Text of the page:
Nanoscale materials under the (proverbial) microscope

Teri W. Odom, a chemist, optical engineer, and nano engineer, discusses plasmonic nanoparticle lattices, nanoscale lasing, and balancing scientific research and application
29 July 2021
Karen Thomas
Teri Odom in the lab
Teri Odom in the lab viewing a sample patterned with nanostructures. The swoosh is the result of a long exposure time lapse of a light source being moved. Credit: Teri Odom/Northwestern University

Teri W. Odom — the Charles E. and Emma H. Morrison Professor of Chemistry and Department Chair at Northwestern University — is an expert in designing structured nanoscale materials that exhibit extraordinary size and shape-dependent optical properties. Odom was a plenary speaker at SPIE Optics + Photonics, where she discussed advances and future prospects in manipulating light at the nanoscale with plasmonic nanoparticle lattices.

What are plasmonic nanoparticle lattices and what makes them well suited for lasing and other applications?

Plasmonic nanoparticle lattices are periodic arrays of metal nanoparticles that — when designed optimally — integrate the best of both plasmonic and photonic systems. Localized surface plasmons of the metal particles can hybridize with photonic modes defined by the array spacing to result in collective excitations known as surface lattice resonances (SLRs). The benefit from photonics is that SLRs support high quality factors that are at least an order of magnitude larger than individual metal nanoparticles. The benefit from plasmonics is that the nanoparticles in the lattice show extremely high local field enhancements, several orders of magnitude higher than individual nanoparticles. Moreover, plasmonic nanoparticle lattices exhibit simultaneously short-range and long-range optical properties.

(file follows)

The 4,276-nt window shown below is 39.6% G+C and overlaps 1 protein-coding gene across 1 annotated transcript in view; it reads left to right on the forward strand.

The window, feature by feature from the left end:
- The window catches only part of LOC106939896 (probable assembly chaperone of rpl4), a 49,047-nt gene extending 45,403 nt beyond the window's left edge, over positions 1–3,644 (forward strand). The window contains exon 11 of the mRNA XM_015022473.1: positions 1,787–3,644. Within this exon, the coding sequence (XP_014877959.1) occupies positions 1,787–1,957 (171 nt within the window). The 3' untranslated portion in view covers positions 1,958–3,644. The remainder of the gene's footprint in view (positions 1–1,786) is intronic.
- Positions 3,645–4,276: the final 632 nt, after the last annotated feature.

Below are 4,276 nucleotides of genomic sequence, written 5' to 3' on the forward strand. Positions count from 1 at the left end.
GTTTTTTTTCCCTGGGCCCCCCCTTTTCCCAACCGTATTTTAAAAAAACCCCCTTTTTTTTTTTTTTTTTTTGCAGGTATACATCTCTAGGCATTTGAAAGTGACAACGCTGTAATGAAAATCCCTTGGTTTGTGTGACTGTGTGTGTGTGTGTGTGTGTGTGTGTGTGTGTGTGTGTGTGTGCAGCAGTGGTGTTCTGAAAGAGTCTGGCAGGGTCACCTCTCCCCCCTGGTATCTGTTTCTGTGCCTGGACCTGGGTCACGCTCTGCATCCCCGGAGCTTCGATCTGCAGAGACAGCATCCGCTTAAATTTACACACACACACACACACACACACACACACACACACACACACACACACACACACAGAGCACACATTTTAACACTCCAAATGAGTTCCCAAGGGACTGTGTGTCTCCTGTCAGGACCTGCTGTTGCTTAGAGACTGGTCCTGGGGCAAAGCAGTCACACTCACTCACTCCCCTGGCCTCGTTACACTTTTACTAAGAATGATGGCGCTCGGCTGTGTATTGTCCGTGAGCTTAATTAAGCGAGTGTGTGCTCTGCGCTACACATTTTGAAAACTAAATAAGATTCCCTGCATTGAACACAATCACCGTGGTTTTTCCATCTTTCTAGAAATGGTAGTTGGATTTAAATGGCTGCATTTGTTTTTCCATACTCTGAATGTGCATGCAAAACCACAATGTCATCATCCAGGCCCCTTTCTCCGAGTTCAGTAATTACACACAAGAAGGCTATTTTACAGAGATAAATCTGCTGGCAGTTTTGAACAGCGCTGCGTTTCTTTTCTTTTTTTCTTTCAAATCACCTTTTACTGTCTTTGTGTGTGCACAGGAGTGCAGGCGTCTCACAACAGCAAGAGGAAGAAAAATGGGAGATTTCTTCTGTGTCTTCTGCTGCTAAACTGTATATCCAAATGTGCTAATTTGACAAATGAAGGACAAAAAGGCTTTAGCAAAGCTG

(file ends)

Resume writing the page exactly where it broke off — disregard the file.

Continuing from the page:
Lifted hole-array film

Plasmonic nanoparticle lattice and a lifted portion of the nanohole mask used in the fabrication process. Credit: Teri Odom

This class of periodically structured optical materials has a direct analog in electronic materials. They support optical band structures that are dispersive and with high symmetry points that depend on lattice symmetry. Their energy scales are defined primarily by the lattice periodicity and then finely tuned by nanoparticle material, size, and shape. The SLR modes can also be tailored by their dielectric environment. There is very large flexibility in the lattice design — and hence an expanding range of applications.

One application that has been of most interest to my group is nanoscale lasing. Our earliest work focused on answering fundamental questions: could this open architecture support cavity modes such that losses could be overcome by gain? Could we explain the mechanism of how stimulated emission occurred only within the electromagnetic hot spots of the nanoparticles? Was directional lasing at room temperature possible in a plasmonic system? [Answers: Yes, yes, and yes.]

The next advances were more engineering in nature: can the stability of the lasing device be increased? [Yes: instead of gain in a solid matrix, disperse the molecules in solvent.] Can the lasing wavelength be tuned in real-time, and reversibly? [Yes: integrate the device in a microfluidic channel or on a stretchable substrate.] Most recently, we have been interested in different types of gain materials, including colloidal quantum dots and upconversion nanoparticles-and which has resulted in exquisite lasing properties, from circular and radial polarized emission to continuous wave lasing with ultralow thresholds. These are just some examples of how flexibility in lattice design can drive different sets of questions and solutions for lasing.

Also, we have pursued these lattices for other applications, including as flat lenses by patterning the local dielectric around the nanoparticles, as photo-electrocatalysts for hydrogen evolution reactions, and as photothermal heating elements in programmable, self-regulatory materials systems.

Your work bridges the processes for creating materials and then actually using those materials for various applications. Which is the chicken, and which is the egg, when developing new research directions?